Correcting MySQL Error 1313: Proper Use of Statements in Functions

MySQL Error 1313 – SQLSTATE: 0A000 (ER_SP_BADSTATEMENT) is a restriction error that occurs when certain SQL statements that are not permitted within a stored function are used. The error message “Statements like SELECT, INSERT, UPDATE (and others) are not allowed in a FUNCTION” clearly indicates that the function contains SQL statements that violate MySQL’s stored function limitations.

Understanding the Error

In MySQL, stored functions are designed to be deterministic and are therefore subject to certain restrictions. While you can perform SELECT statements within a function, they must be part of an expression that returns a value, such as in a variable assignment or a RETURN statement. Direct SELECT, INSERT, UPDATE, DELETE, and some other statements that do not return a single value are not allowed in stored functions.

Diagnosing the Problem

To fix this error, review the stored function’s code:

  1. Identify Disallowed Statements: Look for any SELECT, INSERT, UPDATE, or DELETE statements that are not used to set a variable or are not used in the RETURN clause.
  2. Check for Implicit Commits: Some statements cause an implicit commit, which is not allowed in a function. Examples include DDL statements like CREATE or ALTER TABLE.

Fixing the Error

Here are ways to correct Error 1313 depending on the situation:

  1. Refactor SELECT Statements: If you’re using SELECT statements, ensure they are part of an expression. For example: CREATE FUNCTION get_employee_name(employee_id INT) RETURNS VARCHAR(100) BEGIN DECLARE employee_name VARCHAR(100); SELECT name INTO employee_name FROM employees WHERE id = employee_id; RETURN employee_name; END; This uses a SELECT statement correctly by assigning the result to a variable.
  2. Remove or Move DML Statements: If you have INSERT, UPDATE, or DELETE statements, consider removing them from the function or moving them to a stored procedure, which does not have the same restrictions: CREATE PROCEDURE update_employee_salary(employee_id INT, new_salary DECIMAL(10,2)) BEGIN UPDATE employees SET salary = new_salary WHERE id = employee_id; END; In this example, an UPDATE statement is used within a stored procedure instead of a function.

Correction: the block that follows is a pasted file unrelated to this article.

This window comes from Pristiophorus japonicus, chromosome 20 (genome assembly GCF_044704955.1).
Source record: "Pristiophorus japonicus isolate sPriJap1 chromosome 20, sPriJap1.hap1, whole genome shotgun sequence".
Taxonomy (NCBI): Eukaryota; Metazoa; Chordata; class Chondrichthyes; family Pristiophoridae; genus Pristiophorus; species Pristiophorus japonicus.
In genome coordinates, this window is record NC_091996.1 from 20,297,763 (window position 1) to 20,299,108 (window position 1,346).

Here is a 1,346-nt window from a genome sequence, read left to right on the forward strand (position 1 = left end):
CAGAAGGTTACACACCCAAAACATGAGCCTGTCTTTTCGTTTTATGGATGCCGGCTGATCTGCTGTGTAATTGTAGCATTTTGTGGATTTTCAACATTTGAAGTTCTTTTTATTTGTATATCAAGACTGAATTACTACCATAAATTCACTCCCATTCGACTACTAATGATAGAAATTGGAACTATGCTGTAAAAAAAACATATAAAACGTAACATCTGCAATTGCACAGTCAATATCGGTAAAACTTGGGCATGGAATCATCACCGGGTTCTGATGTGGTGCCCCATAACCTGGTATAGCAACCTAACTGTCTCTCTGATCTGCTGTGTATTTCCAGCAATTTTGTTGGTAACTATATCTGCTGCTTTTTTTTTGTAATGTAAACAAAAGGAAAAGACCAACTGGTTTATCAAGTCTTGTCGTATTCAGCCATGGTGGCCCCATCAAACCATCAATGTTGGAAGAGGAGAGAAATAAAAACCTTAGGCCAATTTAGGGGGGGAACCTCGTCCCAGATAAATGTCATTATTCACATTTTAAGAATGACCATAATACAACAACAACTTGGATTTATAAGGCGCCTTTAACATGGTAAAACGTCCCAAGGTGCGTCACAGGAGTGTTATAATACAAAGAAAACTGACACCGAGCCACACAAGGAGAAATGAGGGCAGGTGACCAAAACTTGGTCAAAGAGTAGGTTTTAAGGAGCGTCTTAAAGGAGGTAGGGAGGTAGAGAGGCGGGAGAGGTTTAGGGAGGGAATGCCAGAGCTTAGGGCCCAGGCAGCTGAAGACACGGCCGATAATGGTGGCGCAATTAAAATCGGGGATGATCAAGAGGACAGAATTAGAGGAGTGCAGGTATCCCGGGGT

3. Avoid Implicit Commit Statements: Ensure that your function does not include statements that cause an implicit commit. If you need to perform DDL operations, use a stored procedure or execute them outside of the function.


  • Remember that the purpose of a function is to compute a value; if you need to modify database state, consider using stored procedures.
  • Always test your functions after refactoring to ensure they behave as expected.
  • Make sure you understand the difference between deterministic and non-deterministic behavior in functions to avoid issues with replication or binary logging.

By understanding the restrictions on stored functions in MySQL and refactoring your code accordingly, you can resolve Error 1313 and ensure that your database routines are compliant with MySQL’s requirements.

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